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Eight girls compete for master showmanship at the Boone County Fair

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Blair Schnarre and Charlie Hazelrigg direct pigs around the ring

Blair Schnarre, left, and Charlie Hazelrigg lead pigs around the ring during the Boone County Fair’s master showman event Friday. Each girl had to win in a previous livestock show in order to compete in the master showman competition.

Eight girls competed Friday to be named master showman at the Boone County Fair, meaning they excel at showing off a variety of livestock.

The girls had to demonstrate their showmanship by leading four animals in the ring — a pig, cattle, sheep and goat.

Winners were Dakota Varvil, 14, of Ashland and Ryan Rounsavall, 17, of Columbia.

Blair Schnarre herds a cow

Blair Schnarre leads her animal around the ring during the master showman competition Friday.

Each of the girls had won a livestock event earlier in the week, said Caroline Sicht, the overall livestock chairperson. After winning the show with a particular animal, they were able to go head-to-head in the master showman championship event.

Judging showmanship is a measure of how effectively competitors can show the animal to the best of their ability.

“Just little things, like making sure you’re not in between the judge and the animal,” said master showman judge Tawnie DeJong, “and kind of staying on the right side of things and getting the animal set up so they look their best is challenging sometimes.”

Ryan Rounsavall uses a driving tool to direct a pig

Ryan Rounsavall steers a pig around the ring Friday during the master showman competition at the Boone County Fair.

Even though she didn’t know which event a girl won earlier, DeJong said she could tell right away.

“It was tough to sort out how expert they are at their own species but then weigh that against how competitive they were with the species they were maybe not as familiar with,” she said.

This year, no boys won any of the livestock shows, which left only girls in the master showman competition.

Blair Schnarre, Charlie Hazelrigg, Rylee Wehmeyer and Dakota Varril line up with their goats

From left, Blair Schnarre, Charlie Hazelrigg, Rylee Wehmeyer and Dakota Varril line up with their goats to wait for judge Tawnie DeJong’s evaluation Friday at the Boone County Fair. DeJong said this was at least the 30th show she had judged this summer.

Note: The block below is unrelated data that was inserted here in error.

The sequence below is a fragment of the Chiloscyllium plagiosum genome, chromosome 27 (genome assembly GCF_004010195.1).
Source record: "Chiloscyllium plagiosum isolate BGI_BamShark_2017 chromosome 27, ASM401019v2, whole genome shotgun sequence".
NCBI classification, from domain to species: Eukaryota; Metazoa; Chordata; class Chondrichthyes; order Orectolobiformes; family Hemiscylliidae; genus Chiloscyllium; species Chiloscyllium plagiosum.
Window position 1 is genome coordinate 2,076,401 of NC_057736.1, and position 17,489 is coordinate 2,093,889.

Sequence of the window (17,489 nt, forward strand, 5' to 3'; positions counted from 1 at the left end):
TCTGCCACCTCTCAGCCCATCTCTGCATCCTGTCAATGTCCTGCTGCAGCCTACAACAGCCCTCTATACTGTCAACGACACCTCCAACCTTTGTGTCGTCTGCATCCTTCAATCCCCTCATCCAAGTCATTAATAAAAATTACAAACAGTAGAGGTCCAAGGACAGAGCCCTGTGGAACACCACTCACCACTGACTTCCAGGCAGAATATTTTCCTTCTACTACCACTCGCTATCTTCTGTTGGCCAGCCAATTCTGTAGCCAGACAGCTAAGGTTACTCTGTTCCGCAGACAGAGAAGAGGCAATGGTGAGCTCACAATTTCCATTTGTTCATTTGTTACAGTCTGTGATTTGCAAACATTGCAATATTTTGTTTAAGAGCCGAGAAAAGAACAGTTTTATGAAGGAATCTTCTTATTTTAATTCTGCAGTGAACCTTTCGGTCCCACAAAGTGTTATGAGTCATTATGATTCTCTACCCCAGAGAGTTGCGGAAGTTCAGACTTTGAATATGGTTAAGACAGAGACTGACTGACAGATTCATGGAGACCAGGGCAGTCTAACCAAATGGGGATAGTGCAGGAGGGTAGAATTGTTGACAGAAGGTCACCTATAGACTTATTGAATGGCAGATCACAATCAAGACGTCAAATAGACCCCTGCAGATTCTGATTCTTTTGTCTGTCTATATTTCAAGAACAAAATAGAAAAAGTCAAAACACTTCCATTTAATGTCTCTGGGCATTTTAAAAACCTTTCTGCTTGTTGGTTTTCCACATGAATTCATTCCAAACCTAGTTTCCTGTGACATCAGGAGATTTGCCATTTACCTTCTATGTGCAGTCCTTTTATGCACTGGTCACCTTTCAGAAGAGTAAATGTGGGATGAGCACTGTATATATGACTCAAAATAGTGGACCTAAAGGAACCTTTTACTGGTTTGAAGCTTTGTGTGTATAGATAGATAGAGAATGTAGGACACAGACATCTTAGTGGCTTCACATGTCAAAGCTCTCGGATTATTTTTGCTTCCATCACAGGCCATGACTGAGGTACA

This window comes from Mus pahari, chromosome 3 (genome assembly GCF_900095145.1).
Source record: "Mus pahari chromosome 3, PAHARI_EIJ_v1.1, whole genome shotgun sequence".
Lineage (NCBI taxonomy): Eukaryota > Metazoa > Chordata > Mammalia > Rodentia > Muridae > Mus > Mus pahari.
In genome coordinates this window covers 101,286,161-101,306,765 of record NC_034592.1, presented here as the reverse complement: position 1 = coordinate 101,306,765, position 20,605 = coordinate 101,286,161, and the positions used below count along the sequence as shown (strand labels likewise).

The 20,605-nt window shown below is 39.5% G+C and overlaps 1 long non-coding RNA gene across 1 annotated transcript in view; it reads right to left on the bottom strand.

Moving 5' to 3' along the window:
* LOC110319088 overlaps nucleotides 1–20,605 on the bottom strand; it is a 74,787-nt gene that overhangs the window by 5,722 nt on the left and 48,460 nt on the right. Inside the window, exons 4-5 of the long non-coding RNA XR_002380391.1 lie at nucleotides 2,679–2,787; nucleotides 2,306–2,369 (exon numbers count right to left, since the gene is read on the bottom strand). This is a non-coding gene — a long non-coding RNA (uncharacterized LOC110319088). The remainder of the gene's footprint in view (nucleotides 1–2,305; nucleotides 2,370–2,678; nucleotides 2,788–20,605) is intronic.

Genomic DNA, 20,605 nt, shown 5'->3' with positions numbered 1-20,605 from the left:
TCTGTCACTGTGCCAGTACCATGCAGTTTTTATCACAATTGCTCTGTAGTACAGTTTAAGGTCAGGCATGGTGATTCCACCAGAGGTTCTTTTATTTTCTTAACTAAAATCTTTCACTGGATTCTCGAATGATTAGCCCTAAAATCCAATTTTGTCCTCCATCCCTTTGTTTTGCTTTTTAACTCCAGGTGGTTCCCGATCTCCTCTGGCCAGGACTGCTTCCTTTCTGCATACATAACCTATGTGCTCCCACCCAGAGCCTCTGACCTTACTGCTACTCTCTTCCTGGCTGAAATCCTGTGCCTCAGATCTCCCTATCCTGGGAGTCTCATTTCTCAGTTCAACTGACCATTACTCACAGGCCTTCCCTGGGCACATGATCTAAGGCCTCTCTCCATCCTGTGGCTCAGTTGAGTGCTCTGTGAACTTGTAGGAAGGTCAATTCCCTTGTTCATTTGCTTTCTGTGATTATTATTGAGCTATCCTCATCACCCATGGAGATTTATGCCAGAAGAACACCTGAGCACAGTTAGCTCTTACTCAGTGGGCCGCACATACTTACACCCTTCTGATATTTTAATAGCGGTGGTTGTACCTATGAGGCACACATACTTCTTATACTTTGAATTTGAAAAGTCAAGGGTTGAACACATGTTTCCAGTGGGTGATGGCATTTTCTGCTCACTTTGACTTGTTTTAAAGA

The competitors were also using animals they were not familiar with, Sicht said. They were not allowed to use an animal they knew.

One of the winners said it’s not easy to work with a new animal.

“You can read their cues, and they can read your cues,” Dakota said.

The girls were divided into two groups for the competition, intermediate and senior. Dakota won in the intermediate group, while Ryan won the senior group.

Nikki Crocker holds a sheep's head

Nikki Crocker positions a sheep Friday at the Boone County Fair. The head is meant to be held high during judging.

Dakota said she was feeling a lot of emotions after the competition because she didn’t think she would win.

“She came up and shook my hand,” she said about the judge. “I was like, ‘Oh my God.’ ”

Ryan said her younger brother died last week, and she was reluctant to compete in the competition.

“It was really hard to show up and just be me,” she said. “I just felt like I did it for him. This meant a lot.”

Ryan Rounsavall hugs her cousin

Ryan Rounsavall hugs her cousin, Jackson Kelpe, 5, after winning the master showman event Friday at the Boone County Fair. This will be Ryan’s last chance to participate in the master showman competition, as competitors are limited to two wins.

  • My name is Gracie Smith. I'm a reporter at the Missourian, studying photojournalism. Call me in the newsroom at (573) 882 5720.

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